United States District Court, S.D. Ohio, Western Division, Dayton
Herbert Rice District Judge
REPORT AND RECOMMENDATIONS 
L. Ovington Chief United States Magistrate Judge
case is before the Court upon a Motion For Allowance Of
Attorney Fees filed by Plaintiff's counsel (Doc. #20),
the Commissioner's Response (Doc. #21), and the record as
a whole. Plaintiff's counsel seeks an award of $11,
958.00 in attorney fees under 42 U.S.C. § 406(b)(1).
“The Commissioner submits that either reducing the fee
sought by counsel or awarding the full fee requested would be
within the Court's discretion.” (Doc. # 21,
PageID # 1029).
this case began, Plaintiff and her counsel entered into a
written contingency-fee agreement. The agreement documented
Plaintiff's agreement to pay attorney fees in the amount
of 25% of any lump sum award for past-due Social Security
benefits payable to Plaintiff. The agreement also documented
counsel's willingness to work on a contingency-fee basis.
This resulted in counsel's acceptance of the risk he
would recover zero attorney fees in the event Plaintiff
received no past-due benefits. See Doc. #20,
case proceeded, the parties stipulated that a remand for
further proceedings was warranted, and Judgment was entered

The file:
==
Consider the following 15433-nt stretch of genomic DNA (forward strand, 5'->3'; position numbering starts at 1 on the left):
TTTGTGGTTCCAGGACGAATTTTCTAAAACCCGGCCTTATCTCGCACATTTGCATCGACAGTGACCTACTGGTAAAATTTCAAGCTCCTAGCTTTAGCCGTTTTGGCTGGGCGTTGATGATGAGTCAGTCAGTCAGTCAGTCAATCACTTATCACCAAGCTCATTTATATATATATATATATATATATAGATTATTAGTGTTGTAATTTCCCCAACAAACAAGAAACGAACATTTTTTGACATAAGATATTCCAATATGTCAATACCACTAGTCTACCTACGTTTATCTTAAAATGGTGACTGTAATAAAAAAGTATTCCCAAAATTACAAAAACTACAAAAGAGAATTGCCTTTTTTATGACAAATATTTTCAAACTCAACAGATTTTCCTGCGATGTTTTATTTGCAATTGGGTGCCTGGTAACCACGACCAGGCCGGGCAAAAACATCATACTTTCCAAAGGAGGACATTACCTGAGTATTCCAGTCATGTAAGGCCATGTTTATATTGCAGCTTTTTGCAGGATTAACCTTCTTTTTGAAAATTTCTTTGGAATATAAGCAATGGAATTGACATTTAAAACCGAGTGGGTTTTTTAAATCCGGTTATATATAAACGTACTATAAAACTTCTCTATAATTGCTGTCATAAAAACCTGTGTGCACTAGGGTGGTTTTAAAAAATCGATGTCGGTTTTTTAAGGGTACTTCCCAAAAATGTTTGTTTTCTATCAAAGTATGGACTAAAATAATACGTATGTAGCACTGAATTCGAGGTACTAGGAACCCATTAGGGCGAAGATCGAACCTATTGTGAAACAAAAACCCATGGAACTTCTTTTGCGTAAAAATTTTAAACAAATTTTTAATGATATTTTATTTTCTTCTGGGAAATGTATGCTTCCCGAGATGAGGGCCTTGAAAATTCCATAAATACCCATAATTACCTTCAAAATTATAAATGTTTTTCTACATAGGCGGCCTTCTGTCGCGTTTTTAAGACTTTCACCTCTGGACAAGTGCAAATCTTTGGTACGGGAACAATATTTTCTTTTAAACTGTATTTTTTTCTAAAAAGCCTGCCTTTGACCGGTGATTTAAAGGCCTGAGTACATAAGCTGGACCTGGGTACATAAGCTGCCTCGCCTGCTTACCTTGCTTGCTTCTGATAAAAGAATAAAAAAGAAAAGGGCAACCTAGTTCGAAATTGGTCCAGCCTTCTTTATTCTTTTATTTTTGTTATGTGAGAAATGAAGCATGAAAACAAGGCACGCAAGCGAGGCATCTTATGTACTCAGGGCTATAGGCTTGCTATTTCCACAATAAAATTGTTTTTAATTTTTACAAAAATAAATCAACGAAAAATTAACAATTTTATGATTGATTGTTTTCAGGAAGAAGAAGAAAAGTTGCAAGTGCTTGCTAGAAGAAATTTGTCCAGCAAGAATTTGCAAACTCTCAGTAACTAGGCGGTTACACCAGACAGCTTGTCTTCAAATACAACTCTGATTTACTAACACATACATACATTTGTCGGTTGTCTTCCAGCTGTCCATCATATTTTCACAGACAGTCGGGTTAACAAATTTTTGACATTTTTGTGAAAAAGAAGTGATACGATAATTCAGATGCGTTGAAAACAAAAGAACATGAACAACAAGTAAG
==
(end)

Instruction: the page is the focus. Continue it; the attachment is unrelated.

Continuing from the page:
accordingly. On remand, the Social Security Administration
awarded Plaintiff past-due benefits and withheld from those
benefits $11, 974.50 for payment of attorney fees.
Id. at 967, 978. The Administration also withheld
$4, 553.50 from the payment of attorney fees from the
Disabled Widow's Benefits payable to Plaintiff.
Id. at 967, 987.
on 42 U.S.C. § 406(b), Plaintiff's counsel presently
seeks approval of a $11, 958.00 award of attorney fees from
the funds withheld from Plaintiff's past-due benefits.
The attorney-fee award Plaintiff's counsel seeks, if
granted, would result in an award based on a hypothetical
hourly rate of $581.90 ($11, 958.00 ÷ 20.55 hours =
$581.90). The Commissioner cites cases in which Judges of
this Court and the U.S. District Court for the Northern
District of Ohio reached differing conclusions about the
amount of attorney fees that constitute a windfall. (Doc.
#21, PageID #s 1028-29, nn.4-6). These differing
conclusions lead the Commissioner to ask this court to
“determine an appropriate fee for counsel's
services.” Id. at 1029.
406(b) authorizes this Court to award attorney's fees
when a plaintiff brings a successful challenge to the Social
Security Administration's denial of his or her
application for benefits. See Damron v. Comm'r of
Soc. Sec., 104 F.3d 853, 856 (6th Cir. 1997). The award
may not exceed 25% of the past-due benefits that the
plaintiff received as a result of the successful challenge.
See id.; see also 42 U.S.C. §
succeed under § 406(b), the plaintiff's counsel must
show, and the court must affirmatively find, that the
contingency fee sought-even one within the 25% cap-is
reasonable for the services rendered. Gisbrecht v.
Barnhart, 535 U.S. 789, 807 (2002); see Lasley v.
Comm'r of Soc. Sec., 771 F.3d 308, 309 (6th Cir.
2014). Section 406(b) “does not displace contingent-fee
agreements” but instead “calls for court review
of such arrangements as an independent check, to assure that
they yield reasonable results in particular cases.”
Gisbrecht, 535 U.S. at 807.